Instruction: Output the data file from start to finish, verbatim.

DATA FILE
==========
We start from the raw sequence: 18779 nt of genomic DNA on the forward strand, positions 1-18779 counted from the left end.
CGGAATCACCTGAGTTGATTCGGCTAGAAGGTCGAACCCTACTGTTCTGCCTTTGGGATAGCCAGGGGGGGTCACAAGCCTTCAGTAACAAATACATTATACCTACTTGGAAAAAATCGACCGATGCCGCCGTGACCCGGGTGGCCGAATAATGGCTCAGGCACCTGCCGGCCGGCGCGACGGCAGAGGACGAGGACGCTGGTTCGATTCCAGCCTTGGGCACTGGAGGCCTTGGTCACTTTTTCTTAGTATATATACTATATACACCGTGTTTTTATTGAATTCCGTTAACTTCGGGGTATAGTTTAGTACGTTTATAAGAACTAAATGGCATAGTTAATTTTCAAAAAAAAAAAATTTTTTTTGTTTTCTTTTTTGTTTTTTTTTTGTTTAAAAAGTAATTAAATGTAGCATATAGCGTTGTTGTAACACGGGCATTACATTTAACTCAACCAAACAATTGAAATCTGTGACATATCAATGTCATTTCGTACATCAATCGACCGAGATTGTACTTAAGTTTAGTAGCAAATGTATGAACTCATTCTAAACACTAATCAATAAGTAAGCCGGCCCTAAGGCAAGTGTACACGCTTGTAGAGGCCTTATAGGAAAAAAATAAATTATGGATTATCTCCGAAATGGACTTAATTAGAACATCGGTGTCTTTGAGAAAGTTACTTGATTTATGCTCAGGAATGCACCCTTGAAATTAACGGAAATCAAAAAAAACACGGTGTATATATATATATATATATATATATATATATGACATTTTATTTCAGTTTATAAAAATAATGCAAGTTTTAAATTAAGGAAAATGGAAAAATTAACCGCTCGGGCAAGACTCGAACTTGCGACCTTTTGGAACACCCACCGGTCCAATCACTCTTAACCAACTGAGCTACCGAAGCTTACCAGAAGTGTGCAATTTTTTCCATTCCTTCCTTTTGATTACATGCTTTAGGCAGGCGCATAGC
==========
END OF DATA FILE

We start from the raw sequence: 18779 nt of genomic DNA on the forward strand, positions 1-18779 counted from the left end.
CGGAATCACCTGAGTTGATTCGGCTAGAAGGTCGAACCCTACTGTTCTGCCTTTGGGATAGCCAGGGGGGGTCACAAGCCTTCAGTAACAAATACATTATACCTACTTGGAAAAAATCGACCGATGCCGCCGTGACCCGGGTGGCCGAATAATGGCTCAGGCACCTGCCGGCCGGCGCGACGGCAGAGGACGAGGACGCTGGTTCGATTCCAGCCTTGGGCACTGGAGGCCTTGGTCACTTTTTCTTAGTATATATACTATATACACCGTGTTTTTATTGAATTCCGTTAACTTCGGGGTATAGTTTAGTACGTTTATAAGAACTAAATGGCATAGTTAATTTTCAAAAAAAAAAAATTTTTTTTGTTTTCTTTTTTGTTTTTTTTTTGTTTAAAAAGTAATTAAATGTAGCATATAGCGTTGTTGTAACACGGGCATTACATTTAACTCAACCAAACAATTGAAATCTGTGACATATCAATGTCATTTCGTACATCAATCGACCGAGATTGTACTTAAGTTTAGTAGCAAATGTATGAACTCATTCTAAACACTAATCAATAAGTAAGCCGGCCCTAAGGCAAGTGTACACGCTTGTAGAGGCCTTATAGGAAAAAAATAAATTATGGATTATCTCCGAAATGGACTTAATTAGAACATCGGTGTCTTTGAGAAAGTTACTTGATTTATGCTCAGGAATGCACCCTTGAAATTAACGGAAATCAAAAAAAACACGGTGTATATATATATATATATATATATATATATATGACATTTTATTTCAGTTTATAAAAATAATGCAAGTTTTAAATTAAGGAAAATGGAAAAATTAACCGCTCGGGCAAGACTCGAACTTGCGACCTTTTGGAACACCCACCGGTCCAATCACTCTTAACCAACTGAGCTACCGAAGCTTACCAGAAGTGTGCAATTTTTTCCATTCCTTCCTTTTGATTACATGCTTTAGGCAGGCGCATAGC